Washington Legislative Update -April 17, 2019

Olympia legislative activity winds down after today with the focus turning toward the budget and working out compromises on bills that have passed both houses but in different form, such as S.B 5600 which extends protections to tenants. 

Legislature Approves Tenant Protections
HB 1440, which requires that landlords provide at least 60 days written notice before raising rents, has passed the legislature and goes to the Governor's desk for his consideration before becoming law. Another, more detailed landlord-tenant bill has been approved by both the House and Senate but with differences. HB 5600 continues to extend the three-day notice for rent default to two weeks and requires that the landlord first apply any tenant payment toward rent before applying the payment to other charges.  Here's the latest bill report.  The House and Senate will need to reconcile their differences before the bill can be signed by the Governor into law. 

Washington 2-1-1 Seeks Continued Advocacy for Full Funding
The statewide 2-1-1 system is seeking a $500,000 increase in its funding for the next biennium.  The House included this amount in its approved budget but the Senate approved only the amount necessary to maintain funding from the previous business cycle. Washington 2-1-1 has put forth a sample letter to be sent to Sen. Christine Rolfes (D - Bainbridge Island),  chair of the Senate Committee on Ways & Means, to encourage her support. Also, the Washington 2-1-1 folks would like to thank Sen. Jim Honeyford (R-Sunnyside) for his attempt to seek full funding with a Senate amendment.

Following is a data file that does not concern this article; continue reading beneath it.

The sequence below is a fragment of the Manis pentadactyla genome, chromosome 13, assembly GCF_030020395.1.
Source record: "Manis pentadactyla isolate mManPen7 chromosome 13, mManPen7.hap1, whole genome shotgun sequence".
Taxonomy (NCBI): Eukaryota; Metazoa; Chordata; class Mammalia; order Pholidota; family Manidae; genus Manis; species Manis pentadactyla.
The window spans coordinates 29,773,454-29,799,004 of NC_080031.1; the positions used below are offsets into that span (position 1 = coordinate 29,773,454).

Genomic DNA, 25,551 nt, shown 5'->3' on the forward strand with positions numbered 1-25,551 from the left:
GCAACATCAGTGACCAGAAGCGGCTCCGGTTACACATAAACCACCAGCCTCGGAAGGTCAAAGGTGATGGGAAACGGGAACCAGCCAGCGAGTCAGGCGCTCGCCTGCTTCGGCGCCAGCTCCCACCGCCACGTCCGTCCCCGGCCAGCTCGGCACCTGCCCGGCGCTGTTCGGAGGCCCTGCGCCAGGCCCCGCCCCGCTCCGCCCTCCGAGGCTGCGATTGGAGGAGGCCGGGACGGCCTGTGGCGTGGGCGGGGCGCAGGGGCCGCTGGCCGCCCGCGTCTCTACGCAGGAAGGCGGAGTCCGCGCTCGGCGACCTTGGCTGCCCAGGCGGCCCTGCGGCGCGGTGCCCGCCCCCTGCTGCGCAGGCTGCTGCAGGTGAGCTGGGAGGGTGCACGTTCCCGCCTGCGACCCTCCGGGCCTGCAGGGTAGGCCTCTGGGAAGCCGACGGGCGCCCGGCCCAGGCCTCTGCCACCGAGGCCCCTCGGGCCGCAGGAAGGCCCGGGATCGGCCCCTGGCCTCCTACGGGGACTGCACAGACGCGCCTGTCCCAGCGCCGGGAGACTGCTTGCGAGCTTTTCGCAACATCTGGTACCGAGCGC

It All Boils Down to the Two-Year Budget
Will 2-1-1 be fully funded? How about allowing for a revenue sharing for housing in the form of HB 1406? Or the long overdue funding the of the Working Families Tax Credit? Well, all these issues, along with K-12 funding and many more spending priorities are being balanced by legislators in the remaining days of the session. The final day of the regular session is April 28 and if the budgets are passed by then, it would be the first time in a decade that the legislature met the 105-day session deadline with an approved two-year operating budget.  Stay tuned.

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